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City on the Rocks: Three years of Hong Kong’s National Security Law

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Today the Committee for Freedom in Hong Kong Foundation (CFHK Foundation) laments the third anniversary of the imposition of the National Security Law (NSL) by China in Hong Kong. Mark Clifford, President of the CFHK Foundation, said, “The democratic world must not forget about the Chinese Communist Party’s ongoing violation of international law in Hong Kong as the press is silenced, human rights activists are jailed, and the rule of law is dismantled.”

The CFHK Foundation attended a British Parliament debate led by Iain Duncan Smith MP, ‘Hong Kong National Security Law Anniversary’, where former British foreign secretary Dominic Raab MP and members of Parliament called for the British government to urge Hong Kong to immediately repeal the NSL, release British citizen Jimmy Lai and warn British businesses of the risks they face by investing in Hong Kong.

The CFHK Foundation hosted a panel discussion led by Baroness Helena Kennedy and attended by other members of the House of Lords looking at the UK’s foreign policy towards China. Mark Sabah, UK and EU Director for the CFHK Foundation, said, “This lively discussion in the House of Lords between Peers and policy experts in these fields comes exactly at the right time. From Hong Kong to Taiwan to cyberspace, the British government must make clear their policy and posture towards China.”

Saturday marked two years since Apple Daily, Jimmy Lai’s pro-democracy newspaper, was forced to close after the authorities arrested its staff and froze its assets under the NSL in Hong Kong. Mark Clifford spoke to Ed Chin about how the Hong Kong authorities crushed Apple Daily.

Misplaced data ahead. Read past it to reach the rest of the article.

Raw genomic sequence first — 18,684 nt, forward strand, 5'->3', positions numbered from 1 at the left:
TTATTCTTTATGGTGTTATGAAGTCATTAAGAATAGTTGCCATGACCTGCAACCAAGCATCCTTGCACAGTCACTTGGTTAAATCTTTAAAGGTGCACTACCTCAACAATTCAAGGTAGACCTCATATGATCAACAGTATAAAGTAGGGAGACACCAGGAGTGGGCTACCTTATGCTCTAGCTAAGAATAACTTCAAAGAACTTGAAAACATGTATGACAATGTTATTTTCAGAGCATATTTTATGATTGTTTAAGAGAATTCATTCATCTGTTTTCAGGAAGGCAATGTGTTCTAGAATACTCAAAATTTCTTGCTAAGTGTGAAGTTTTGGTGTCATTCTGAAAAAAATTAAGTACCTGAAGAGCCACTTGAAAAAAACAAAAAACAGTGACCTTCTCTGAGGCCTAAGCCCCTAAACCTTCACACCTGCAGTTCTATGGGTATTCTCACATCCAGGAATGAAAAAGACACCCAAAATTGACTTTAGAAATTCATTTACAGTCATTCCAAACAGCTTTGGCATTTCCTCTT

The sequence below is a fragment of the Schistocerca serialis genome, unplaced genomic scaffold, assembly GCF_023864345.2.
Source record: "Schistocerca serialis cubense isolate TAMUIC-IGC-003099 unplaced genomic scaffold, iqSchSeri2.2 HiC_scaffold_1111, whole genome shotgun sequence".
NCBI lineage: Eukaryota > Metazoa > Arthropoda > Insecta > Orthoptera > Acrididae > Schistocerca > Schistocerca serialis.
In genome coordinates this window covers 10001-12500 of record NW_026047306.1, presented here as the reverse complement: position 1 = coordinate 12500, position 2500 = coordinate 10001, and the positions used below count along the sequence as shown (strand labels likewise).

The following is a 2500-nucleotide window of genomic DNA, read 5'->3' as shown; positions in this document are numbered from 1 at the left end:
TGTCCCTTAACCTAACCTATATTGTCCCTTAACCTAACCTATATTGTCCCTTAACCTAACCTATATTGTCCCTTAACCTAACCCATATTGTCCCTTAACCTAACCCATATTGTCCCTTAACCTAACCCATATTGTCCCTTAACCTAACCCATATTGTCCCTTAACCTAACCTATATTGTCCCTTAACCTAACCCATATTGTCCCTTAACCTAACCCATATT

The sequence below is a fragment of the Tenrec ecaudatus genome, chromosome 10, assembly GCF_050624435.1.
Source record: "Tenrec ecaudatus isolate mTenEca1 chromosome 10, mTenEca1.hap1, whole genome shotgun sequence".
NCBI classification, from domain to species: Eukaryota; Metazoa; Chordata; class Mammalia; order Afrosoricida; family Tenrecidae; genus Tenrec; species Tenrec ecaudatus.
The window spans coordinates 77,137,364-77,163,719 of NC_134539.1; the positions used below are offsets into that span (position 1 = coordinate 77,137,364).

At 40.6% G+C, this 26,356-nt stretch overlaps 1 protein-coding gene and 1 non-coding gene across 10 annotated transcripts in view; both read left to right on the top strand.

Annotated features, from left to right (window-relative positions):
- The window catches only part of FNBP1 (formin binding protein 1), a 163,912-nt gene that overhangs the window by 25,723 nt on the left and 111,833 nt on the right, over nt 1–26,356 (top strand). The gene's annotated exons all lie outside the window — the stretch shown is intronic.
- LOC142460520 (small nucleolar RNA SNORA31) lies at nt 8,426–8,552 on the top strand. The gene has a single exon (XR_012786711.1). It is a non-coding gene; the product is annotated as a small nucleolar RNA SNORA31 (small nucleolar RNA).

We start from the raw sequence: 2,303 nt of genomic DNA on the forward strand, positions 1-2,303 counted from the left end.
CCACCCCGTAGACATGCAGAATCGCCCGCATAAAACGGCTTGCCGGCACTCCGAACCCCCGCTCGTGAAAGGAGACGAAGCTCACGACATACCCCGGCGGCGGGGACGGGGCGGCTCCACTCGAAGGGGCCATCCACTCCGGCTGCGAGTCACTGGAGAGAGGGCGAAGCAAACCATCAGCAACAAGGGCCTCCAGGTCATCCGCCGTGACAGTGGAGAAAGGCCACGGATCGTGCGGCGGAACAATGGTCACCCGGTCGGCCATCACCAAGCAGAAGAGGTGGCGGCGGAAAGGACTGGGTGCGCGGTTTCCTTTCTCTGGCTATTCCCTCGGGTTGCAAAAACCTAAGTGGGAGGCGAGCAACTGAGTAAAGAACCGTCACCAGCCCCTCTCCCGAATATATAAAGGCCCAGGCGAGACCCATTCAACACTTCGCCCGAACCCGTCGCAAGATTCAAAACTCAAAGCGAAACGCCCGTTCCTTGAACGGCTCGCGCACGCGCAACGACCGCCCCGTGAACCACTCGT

Mark Sabah shared how Ireland has become a “financial Euro Disney for Chinese millionaires with its golden visa scheme”. Despite Ireland being a small country that needs investment, money, especially from Chinese millionaires who may have political motives, should not be prioritised over Irish national security.

Dr Jane Richards, Law Lecturer at the University of Leeds, wrote in the CFHK Foundation blog about how the NSL continues to erode free speech in Hong Kong and abroad. “The erosion of freedom of speech, in line with China’s own interests should be cause for alarm. Britain must take holistic, concrete action,” wrote Dr Richards.

Jimmy Lai

At a United Nations Human Rights Council session, the Special Rapporteur on the rights to freedom of peaceful assembly and of association, US and UK government officials raised concerns regarding Hong Kong and British citizen Jimmy Lai. Caoilfhionn Gallagher KC, who leads the international legal team for Jimmy Lai and Sebastien Lai, said, “Yesterday in Geneva the US and UK governments stood up for Jimmy Lai at the United Nations Human Rights Council. China and Hong Kong must heed the international community’s clear message: it is time to repeal the National Security Law, respect international law and free Jimmy Lai.”

Sebastien Lai spoke to Radio France, calling for the British government to prioritise pressuring Hong Kong to release his father and to urge Western businesses to not invest in Hong Kong, which is now run by the Chinese Communist Party.

Hong Kong

Hong Kong Chief Executive John Lee announced that he wants Article 23 of Hong Kong’s Basic Law to be enacted by next year. Article 23 would fill any “gaps” in the National Security Law, outlawing secession, sedition, subversion, theft of state secrets, treason, local bodies working with foreign bodies and foreign bodies participating in political activities.

John Lee confirmed that Hong Kong will comply with China’s patriotic education law, which would require pupils to learn national security mandates to promote Chinese unity.

The Justice Minister of Hong Kong claimed the National Security Law does not negatively affect the freedom of assembly in response to Hong Kong receiving a 3.2 out of 10 in Empowerment from the Human Rights Measurement Initiative.

Censorship laws that make it illegal to show films that “endanger national security” are scaring off film investors and actors in Hong Kong while Hong Kong government film screenings have been deemed exempt from the standard film vetting process.

UK-China Relations

The British Department for Levelling Up, Housing and Communities awarded organisations that help Hong Kongers integrate into the UK after fleeing from the oppressive hand of the Chinese Communist Party £2.6 million.

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